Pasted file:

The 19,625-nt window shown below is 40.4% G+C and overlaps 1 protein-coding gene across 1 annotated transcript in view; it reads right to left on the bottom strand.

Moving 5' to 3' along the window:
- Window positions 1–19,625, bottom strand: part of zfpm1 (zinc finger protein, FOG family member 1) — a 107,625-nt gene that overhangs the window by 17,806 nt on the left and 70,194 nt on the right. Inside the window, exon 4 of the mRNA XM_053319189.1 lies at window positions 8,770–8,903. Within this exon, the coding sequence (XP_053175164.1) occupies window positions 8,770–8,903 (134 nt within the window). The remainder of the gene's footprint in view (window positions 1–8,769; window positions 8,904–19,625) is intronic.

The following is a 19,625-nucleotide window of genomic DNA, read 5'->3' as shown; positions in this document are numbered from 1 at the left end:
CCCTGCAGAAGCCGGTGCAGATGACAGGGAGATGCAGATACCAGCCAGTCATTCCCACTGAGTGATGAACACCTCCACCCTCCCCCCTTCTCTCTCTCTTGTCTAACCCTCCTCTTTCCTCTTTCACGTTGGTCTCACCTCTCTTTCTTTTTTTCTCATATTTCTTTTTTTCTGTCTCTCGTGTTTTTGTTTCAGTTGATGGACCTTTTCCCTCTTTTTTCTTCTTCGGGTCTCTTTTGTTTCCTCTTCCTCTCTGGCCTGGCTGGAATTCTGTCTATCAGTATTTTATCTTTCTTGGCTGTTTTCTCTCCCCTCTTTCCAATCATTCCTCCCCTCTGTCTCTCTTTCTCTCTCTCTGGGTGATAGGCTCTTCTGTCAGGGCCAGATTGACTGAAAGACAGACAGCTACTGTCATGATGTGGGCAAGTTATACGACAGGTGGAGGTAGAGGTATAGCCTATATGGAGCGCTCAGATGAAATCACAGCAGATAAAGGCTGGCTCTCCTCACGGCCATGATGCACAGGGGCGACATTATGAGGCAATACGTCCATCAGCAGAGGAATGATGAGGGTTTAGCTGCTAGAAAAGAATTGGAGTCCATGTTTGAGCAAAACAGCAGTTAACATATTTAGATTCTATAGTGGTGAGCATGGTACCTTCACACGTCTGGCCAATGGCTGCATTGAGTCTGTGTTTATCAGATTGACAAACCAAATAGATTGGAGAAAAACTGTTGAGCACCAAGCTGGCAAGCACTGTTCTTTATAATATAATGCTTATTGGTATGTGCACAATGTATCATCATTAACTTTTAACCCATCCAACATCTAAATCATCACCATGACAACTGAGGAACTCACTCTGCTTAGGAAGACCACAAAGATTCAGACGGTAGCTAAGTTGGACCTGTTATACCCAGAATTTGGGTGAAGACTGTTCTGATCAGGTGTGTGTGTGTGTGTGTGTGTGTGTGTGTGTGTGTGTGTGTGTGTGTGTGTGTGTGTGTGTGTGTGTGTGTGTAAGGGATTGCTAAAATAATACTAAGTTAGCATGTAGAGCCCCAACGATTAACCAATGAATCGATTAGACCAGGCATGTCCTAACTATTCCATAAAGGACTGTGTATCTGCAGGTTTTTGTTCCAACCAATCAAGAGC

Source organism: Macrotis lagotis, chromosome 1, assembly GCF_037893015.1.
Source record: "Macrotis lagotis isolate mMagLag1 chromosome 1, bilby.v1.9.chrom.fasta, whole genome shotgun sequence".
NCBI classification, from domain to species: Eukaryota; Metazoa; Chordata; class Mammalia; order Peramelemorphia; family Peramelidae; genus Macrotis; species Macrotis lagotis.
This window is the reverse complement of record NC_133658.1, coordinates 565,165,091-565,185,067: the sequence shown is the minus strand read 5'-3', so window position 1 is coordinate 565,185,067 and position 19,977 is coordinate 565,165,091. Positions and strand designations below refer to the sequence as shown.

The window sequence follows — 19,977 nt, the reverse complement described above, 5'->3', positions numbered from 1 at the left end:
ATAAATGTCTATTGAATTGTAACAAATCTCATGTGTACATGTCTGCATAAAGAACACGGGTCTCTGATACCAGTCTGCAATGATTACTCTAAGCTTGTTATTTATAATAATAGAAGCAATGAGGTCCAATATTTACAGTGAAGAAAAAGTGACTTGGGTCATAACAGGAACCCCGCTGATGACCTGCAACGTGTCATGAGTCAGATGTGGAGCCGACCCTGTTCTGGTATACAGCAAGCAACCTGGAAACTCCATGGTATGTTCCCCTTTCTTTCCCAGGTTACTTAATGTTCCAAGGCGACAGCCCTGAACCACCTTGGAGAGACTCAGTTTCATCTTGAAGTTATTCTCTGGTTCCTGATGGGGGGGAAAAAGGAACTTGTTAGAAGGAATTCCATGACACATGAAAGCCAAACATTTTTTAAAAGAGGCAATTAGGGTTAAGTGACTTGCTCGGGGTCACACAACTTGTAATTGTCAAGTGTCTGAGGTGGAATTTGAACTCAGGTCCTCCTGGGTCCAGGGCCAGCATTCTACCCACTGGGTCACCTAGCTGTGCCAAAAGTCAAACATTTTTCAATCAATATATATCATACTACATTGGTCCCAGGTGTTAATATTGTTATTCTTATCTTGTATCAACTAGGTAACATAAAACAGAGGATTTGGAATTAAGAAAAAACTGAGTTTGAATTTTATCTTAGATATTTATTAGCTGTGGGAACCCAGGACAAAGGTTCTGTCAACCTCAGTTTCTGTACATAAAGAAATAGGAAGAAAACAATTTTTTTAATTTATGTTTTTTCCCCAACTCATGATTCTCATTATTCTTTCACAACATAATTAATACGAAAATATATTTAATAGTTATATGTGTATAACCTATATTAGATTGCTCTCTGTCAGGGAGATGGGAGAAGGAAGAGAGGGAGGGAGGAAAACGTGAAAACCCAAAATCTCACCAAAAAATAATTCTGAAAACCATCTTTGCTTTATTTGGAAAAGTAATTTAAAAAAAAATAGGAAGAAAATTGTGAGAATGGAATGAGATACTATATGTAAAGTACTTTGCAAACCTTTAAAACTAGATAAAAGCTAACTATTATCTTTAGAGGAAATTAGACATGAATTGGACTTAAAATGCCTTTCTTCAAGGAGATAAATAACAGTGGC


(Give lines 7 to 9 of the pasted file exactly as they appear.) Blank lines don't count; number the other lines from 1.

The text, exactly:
Source record: "Macrotis lagotis isolate mMagLag1 chromosome 1, bilby.v1.9.chrom.fasta, whole genome shotgun sequence".
NCBI classification, from domain to species: Eukaryota; Metazoa; Chordata; class Mammalia; order Peramelemorphia; family Peramelidae; genus Macrotis; species Macrotis lagotis.
This window is the reverse complement of record NC_133658.1, coordinates 565,165,091-565,185,067: the sequence shown is the minus strand read 5'-3', so window position 1 is coordinate 565,185,067 and position 19,977 is coordinate 565,165,091. Positions and strand designations below refer to the sequence as shown.